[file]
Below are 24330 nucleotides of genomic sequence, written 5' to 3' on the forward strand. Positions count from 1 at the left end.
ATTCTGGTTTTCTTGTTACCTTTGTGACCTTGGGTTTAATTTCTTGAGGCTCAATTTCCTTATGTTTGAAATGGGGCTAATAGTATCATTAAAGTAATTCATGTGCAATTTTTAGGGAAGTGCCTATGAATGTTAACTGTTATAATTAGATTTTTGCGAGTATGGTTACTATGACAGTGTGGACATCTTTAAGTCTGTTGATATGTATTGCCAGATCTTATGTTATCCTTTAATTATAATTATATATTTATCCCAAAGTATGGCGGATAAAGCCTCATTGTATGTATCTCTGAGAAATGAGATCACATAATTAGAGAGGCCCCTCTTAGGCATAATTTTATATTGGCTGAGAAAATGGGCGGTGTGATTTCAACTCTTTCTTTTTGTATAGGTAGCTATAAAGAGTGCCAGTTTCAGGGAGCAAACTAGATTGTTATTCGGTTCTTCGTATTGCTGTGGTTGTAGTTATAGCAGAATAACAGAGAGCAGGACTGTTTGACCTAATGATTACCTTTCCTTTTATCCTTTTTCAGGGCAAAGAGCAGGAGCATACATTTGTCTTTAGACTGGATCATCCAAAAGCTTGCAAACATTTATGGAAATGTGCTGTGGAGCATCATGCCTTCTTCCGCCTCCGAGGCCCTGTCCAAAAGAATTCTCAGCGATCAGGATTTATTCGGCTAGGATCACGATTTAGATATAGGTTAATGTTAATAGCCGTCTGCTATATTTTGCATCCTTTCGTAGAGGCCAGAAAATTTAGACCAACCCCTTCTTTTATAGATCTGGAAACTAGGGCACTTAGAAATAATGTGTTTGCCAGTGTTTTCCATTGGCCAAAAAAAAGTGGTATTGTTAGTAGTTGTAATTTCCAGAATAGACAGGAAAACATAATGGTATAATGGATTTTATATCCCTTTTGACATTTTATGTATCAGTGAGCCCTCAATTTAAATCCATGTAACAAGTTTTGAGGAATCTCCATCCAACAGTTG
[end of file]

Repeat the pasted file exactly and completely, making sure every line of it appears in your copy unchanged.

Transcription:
Below are 24330 nucleotides of genomic sequence, written 5' to 3' on the forward strand. Positions count from 1 at the left end.
ATTCTGGTTTTCTTGTTACCTTTGTGACCTTGGGTTTAATTTCTTGAGGCTCAATTTCCTTATGTTTGAAATGGGGCTAATAGTATCATTAAAGTAATTCATGTGCAATTTTTAGGGAAGTGCCTATGAATGTTAACTGTTATAATTAGATTTTTGCGAGTATGGTTACTATGACAGTGTGGACATCTTTAAGTCTGTTGATATGTATTGCCAGATCTTATGTTATCCTTTAATTATAATTATATATTTATCCCAAAGTATGGCGGATAAAGCCTCATTGTATGTATCTCTGAGAAATGAGATCACATAATTAGAGAGGCCCCTCTTAGGCATAATTTTATATTGGCTGAGAAAATGGGCGGTGTGATTTCAACTCTTTCTTTTTGTATAGGTAGCTATAAAGAGTGCCAGTTTCAGGGAGCAAACTAGATTGTTATTCGGTTCTTCGTATTGCTGTGGTTGTAGTTATAGCAGAATAACAGAGAGCAGGACTGTTTGACCTAATGATTACCTTTCCTTTTATCCTTTTTCAGGGCAAAGAGCAGGAGCATACATTTGTCTTTAGACTGGATCATCCAAAAGCTTGCAAACATTTATGGAAATGTGCTGTGGAGCATCATGCCTTCTTCCGCCTCCGAGGCCCTGTCCAAAAGAATTCTCAGCGATCAGGATTTATTCGGCTAGGATCACGATTTAGATATAGGTTAATGTTAATAGCCGTCTGCTATATTTTGCATCCTTTCGTAGAGGCCAGAAAATTTAGACCAACCCCTTCTTTTATAGATCTGGAAACTAGGGCACTTAGAAATAATGTGTTTGCCAGTGTTTTCCATTGGCCAAAAAAAAGTGGTATTGTTAGTAGTTGTAATTTCCAGAATAGACAGGAAAACATAATGGTATAATGGATTTTATATCCCTTTTGACATTTTATGTATCAGTGAGCCCTCAATTTAAATCCATGTAACAAGTTTTGAGGAATCTCCATCCAACAGTTG